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MFS "mfshermantank"

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The War Against Boys: How Misguided Feminism Is Harming Our Young Men
The War Against Boys: How Misguided Feminism Is Harming Our Young Men
by Christina Hoff Sommers
Edition: Hardcover
30 used & new from CDN$ 0.01

4.0 out of 5 stars She's right, but she's also a little shrill, July 3 2000
For ten years (the length of time I've been the mother of a son), I've heard increasingly alarming reports from "the media" about the treacherous ways of America's sons. Sorry but the miscreants they describe seem like anomalies to me, not the norm. I never see any of these murderous, hateful, misogynous traits in my son or in his buds. Hey, call me naive, but I believe unceasing and loving involvement in our kids' lives goes a long way to preventing the types of schoolroom and street-corner tragedies we read about in the paper and hear about in the evening news. In any event, I appreciate the message of War against Boys, and I admire the point-by-point evisceration of the emasculating feminist approach to raising and educating our sons. I just wish the argument didn't sound quite so shrill. That criticism aside, this is a worthwhile addition to the growing body of literature dedicated to reclaiming all that's wonderful about our kids (including all of their many differences). Let's hope it's not too late in coming.

Perfect Storm               Mm
Perfect Storm Mm
by Sebastian Junger
Edition: Mass Market Paperback
171 used & new from CDN$ 0.01

5.0 out of 5 stars This is NOT a "chick book"!, June 27 2000
But it's not strictly a "guy book," either. It IS a terrific read -- the quintessential summer book: mass market paperback (i.e., easy to tote) and compelling story (i.e., difficult to put down). Elsewhere, I've talked about being "ruined by books," and I confess to being partly ruined by The Perfect Storm. Trailers for the film moved me to pick it up. (I've avoided the book for two years, thinking it was too "bestseller" for my tastes.) The story of the Andrea Gail crew, their fellow fishermen, their friends and family, and the most compelling character in the book -- the sea itself -- drew me in and has not yet released its hold on me. Don't miss the vicarious thrill, terror, and wonder that Perfect Storm inspires. And pick it up before the movie. Let the film complement the mental pictures your mind conjures as you read, not dominate them.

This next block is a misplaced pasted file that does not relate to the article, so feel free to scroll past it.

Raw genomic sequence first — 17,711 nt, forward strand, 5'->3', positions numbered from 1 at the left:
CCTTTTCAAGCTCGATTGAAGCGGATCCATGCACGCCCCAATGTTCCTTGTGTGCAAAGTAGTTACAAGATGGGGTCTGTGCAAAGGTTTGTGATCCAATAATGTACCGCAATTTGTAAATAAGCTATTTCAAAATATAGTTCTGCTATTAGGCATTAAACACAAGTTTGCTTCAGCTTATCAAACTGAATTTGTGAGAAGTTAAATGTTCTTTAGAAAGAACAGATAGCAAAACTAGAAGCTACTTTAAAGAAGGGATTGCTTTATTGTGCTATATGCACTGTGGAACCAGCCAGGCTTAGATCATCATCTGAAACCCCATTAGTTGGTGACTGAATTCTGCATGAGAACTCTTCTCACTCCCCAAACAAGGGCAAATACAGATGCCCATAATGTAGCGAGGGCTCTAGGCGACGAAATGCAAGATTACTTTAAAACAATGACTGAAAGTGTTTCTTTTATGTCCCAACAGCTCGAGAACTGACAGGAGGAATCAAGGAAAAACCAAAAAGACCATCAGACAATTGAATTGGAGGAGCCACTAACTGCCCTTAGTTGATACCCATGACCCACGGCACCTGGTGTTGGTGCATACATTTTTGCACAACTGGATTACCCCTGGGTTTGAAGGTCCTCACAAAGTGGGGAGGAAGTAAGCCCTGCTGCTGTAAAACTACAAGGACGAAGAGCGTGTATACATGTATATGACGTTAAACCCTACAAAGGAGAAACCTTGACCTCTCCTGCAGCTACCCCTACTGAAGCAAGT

Raising Cain: Protecting the Emotional Life of Boys
Raising Cain: Protecting the Emotional Life of Boys
by Dan Kindlon Ph.D.
Edition: Paperback
Price: CDN$ 13.72
188 used & new from CDN$ 0.01

3.0 out of 5 stars You might not need this book..., June 27 2000
It's a pretty good book, but nothing new is said. If you already knowthat ALL children (not just boys and not just girls) are at risk intoday's classrooms and schools; that physical punishment only inspires more bad behavior and, eventually, breeds violence; and that gender differences need only be respected not rigidly adhered to (i.e., respect a young man's tendency to "hold back" a little but don't adminish him for crying over the death of his goldfish, the frustration of learning a new subject, his failure to make the team, etc.), then you don't really "need" Raising Cain.
If, on the other hand, your sons, nephews, male students, etc. seem indecipherable to you, strike you as requiring a "good spanking" to "shape them up," or appear to be "little crybabies," you need more than Raising Cain or any other book can give you.
Do you see where I'm going with this? Parents on the "right course" with their kids already instinctively know much of what is presented in this book. They know because they've lived it. Anyone leading an examined life can see the potential "hot issues" in their parenting styles and will adapt them based on the individual needs of their children -- boys or girls.